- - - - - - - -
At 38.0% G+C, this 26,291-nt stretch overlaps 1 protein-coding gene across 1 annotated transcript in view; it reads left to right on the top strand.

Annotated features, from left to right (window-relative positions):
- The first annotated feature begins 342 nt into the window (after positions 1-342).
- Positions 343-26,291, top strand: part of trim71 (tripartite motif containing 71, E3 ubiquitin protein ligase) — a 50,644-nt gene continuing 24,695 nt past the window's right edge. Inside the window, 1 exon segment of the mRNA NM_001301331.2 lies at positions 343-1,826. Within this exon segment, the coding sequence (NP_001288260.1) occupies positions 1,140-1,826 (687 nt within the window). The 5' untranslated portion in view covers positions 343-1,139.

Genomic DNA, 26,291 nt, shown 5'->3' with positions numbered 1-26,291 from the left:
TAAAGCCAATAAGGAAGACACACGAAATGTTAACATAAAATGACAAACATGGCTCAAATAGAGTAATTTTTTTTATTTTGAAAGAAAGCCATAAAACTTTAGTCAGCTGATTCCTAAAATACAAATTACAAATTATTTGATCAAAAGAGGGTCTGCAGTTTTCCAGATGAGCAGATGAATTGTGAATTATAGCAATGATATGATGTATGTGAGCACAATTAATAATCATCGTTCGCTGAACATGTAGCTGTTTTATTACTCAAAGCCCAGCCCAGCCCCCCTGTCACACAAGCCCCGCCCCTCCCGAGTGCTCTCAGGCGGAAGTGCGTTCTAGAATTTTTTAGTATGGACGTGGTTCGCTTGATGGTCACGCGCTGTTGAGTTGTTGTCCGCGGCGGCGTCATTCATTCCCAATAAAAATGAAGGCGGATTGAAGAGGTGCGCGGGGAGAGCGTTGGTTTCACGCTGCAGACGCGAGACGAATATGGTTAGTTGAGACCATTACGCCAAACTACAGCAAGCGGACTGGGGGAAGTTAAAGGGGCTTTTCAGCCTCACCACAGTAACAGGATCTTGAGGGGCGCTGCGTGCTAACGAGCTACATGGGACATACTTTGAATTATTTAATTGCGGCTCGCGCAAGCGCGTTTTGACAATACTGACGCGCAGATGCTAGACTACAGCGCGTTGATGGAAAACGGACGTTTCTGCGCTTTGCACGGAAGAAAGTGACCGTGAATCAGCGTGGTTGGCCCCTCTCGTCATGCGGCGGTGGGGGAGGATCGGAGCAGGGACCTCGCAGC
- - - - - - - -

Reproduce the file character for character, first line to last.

At 38.0% G+C, this 26,291-nt stretch overlaps 1 protein-coding gene across 1 annotated transcript in view; it reads left to right on the top strand.

Annotated features, from left to right (window-relative positions):
- The first annotated feature begins 342 nt into the window (after positions 1-342).
- Positions 343-26,291, top strand: part of trim71 (tripartite motif containing 71, E3 ubiquitin protein ligase) — a 50,644-nt gene continuing 24,695 nt past the window's right edge. Inside the window, 1 exon segment of the mRNA NM_001301331.2 lies at positions 343-1,826. Within this exon segment, the coding sequence (NP_001288260.1) occupies positions 1,140-1,826 (687 nt within the window). The 5' untranslated portion in view covers positions 343-1,139.

Genomic DNA, 26,291 nt, shown 5'->3' with positions numbered 1-26,291 from the left:
TAAAGCCAATAAGGAAGACACACGAAATGTTAACATAAAATGACAAACATGGCTCAAATAGAGTAATTTTTTTTATTTTGAAAGAAAGCCATAAAACTTTAGTCAGCTGATTCCTAAAATACAAATTACAAATTATTTGATCAAAAGAGGGTCTGCAGTTTTCCAGATGAGCAGATGAATTGTGAATTATAGCAATGATATGATGTATGTGAGCACAATTAATAATCATCGTTCGCTGAACATGTAGCTGTTTTATTACTCAAAGCCCAGCCCAGCCCCCCTGTCACACAAGCCCCGCCCCTCCCGAGTGCTCTCAGGCGGAAGTGCGTTCTAGAATTTTTTAGTATGGACGTGGTTCGCTTGATGGTCACGCGCTGTTGAGTTGTTGTCCGCGGCGGCGTCATTCATTCCCAATAAAAATGAAGGCGGATTGAAGAGGTGCGCGGGGAGAGCGTTGGTTTCACGCTGCAGACGCGAGACGAATATGGTTAGTTGAGACCATTACGCCAAACTACAGCAAGCGGACTGGGGGAAGTTAAAGGGGCTTTTCAGCCTCACCACAGTAACAGGATCTTGAGGGGCGCTGCGTGCTAACGAGCTACATGGGACATACTTTGAATTATTTAATTGCGGCTCGCGCAAGCGCGTTTTGACAATACTGACGCGCAGATGCTAGACTACAGCGCGTTGATGGAAAACGGACGTTTCTGCGCTTTGCACGGAAGAAAGTGACCGTGAATCAGCGTGGTTGGCCCCTCTCGTCATGCGGCGGTGGGGGAGGATCGGAGCAGGGACCTCGCAGC